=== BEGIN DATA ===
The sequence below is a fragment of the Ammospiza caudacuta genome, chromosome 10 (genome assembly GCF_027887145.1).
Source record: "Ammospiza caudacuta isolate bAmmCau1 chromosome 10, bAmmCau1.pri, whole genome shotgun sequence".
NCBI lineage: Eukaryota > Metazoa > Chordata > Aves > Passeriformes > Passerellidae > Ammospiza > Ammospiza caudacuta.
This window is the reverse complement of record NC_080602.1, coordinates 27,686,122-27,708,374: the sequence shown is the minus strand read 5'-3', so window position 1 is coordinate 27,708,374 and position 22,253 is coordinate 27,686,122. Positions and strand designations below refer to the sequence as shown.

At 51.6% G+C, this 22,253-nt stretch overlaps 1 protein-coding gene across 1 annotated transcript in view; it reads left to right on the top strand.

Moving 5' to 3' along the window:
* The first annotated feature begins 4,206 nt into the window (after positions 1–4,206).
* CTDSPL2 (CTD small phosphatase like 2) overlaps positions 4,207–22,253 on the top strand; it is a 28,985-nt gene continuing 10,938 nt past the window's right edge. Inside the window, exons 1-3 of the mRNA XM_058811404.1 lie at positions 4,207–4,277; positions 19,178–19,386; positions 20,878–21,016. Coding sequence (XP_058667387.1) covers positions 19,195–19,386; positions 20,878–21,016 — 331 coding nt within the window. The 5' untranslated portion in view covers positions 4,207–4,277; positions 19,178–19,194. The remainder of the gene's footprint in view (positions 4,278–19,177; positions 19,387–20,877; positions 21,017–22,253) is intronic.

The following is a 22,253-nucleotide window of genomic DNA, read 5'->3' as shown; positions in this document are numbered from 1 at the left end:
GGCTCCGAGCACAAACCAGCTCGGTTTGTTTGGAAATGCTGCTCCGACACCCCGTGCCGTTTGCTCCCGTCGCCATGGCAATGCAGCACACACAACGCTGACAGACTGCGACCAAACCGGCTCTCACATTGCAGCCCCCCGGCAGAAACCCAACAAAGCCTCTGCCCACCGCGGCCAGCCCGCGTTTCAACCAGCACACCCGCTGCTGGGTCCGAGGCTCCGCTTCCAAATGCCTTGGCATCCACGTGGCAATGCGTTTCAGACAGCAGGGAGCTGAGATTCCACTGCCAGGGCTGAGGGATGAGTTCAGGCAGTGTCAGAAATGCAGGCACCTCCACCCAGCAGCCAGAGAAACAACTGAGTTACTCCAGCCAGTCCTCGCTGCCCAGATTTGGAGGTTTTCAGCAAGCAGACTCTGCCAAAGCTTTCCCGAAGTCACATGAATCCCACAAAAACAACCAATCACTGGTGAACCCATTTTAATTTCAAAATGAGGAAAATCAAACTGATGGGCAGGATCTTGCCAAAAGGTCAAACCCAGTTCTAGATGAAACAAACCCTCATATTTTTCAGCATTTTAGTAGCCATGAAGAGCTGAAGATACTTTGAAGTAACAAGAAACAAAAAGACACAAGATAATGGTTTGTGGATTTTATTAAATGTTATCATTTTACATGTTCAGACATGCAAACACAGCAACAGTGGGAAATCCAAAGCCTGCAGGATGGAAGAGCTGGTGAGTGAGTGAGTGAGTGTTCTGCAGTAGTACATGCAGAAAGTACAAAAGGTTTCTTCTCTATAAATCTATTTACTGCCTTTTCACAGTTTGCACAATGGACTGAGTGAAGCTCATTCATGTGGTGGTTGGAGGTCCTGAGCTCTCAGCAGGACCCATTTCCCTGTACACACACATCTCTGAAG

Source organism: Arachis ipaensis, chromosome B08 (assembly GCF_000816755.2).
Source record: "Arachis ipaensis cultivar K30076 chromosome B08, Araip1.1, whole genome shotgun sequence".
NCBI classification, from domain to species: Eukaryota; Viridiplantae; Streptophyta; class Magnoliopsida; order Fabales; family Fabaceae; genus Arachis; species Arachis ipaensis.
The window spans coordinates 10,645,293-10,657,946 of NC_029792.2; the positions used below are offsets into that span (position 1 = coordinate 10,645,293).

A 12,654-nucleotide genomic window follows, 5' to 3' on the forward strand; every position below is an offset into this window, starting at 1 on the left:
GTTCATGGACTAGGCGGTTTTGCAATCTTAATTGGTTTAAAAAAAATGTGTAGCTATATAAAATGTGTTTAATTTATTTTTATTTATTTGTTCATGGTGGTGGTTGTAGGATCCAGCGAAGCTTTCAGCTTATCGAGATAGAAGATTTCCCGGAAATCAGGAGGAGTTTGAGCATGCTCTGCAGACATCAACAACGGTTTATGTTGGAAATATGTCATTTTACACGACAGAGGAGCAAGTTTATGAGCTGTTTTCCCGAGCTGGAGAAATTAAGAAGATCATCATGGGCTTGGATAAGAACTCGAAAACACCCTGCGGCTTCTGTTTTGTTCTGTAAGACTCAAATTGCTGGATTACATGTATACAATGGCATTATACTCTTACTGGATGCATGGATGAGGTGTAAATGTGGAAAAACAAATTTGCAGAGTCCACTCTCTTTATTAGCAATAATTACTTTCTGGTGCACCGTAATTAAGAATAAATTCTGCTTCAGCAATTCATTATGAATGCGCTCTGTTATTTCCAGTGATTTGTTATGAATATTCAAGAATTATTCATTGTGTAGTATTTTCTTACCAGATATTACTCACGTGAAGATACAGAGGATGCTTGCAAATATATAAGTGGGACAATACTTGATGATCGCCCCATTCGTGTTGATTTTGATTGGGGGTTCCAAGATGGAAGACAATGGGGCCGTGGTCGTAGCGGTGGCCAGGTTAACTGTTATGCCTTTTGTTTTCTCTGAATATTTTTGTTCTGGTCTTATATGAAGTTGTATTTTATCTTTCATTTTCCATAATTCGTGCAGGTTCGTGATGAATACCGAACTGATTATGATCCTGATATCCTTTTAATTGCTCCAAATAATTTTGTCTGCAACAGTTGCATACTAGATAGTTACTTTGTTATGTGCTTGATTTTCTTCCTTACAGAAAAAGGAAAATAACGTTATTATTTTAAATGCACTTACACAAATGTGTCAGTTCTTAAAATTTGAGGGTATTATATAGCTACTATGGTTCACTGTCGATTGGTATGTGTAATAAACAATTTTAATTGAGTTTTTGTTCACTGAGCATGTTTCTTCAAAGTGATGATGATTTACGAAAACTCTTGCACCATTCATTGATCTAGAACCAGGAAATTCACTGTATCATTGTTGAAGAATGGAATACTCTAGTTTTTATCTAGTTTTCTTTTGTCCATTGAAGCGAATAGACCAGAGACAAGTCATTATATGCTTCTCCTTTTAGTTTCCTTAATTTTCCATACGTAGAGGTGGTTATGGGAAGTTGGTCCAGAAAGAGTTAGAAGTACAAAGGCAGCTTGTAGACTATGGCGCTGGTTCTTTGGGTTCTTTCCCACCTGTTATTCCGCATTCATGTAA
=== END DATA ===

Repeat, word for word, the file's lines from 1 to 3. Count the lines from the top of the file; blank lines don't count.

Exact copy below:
The sequence below is a fragment of the Ammospiza caudacuta genome, chromosome 10 (genome assembly GCF_027887145.1).
Source record: "Ammospiza caudacuta isolate bAmmCau1 chromosome 10, bAmmCau1.pri, whole genome shotgun sequence".
NCBI lineage: Eukaryota > Metazoa > Chordata > Aves > Passeriformes > Passerellidae > Ammospiza > Ammospiza caudacuta.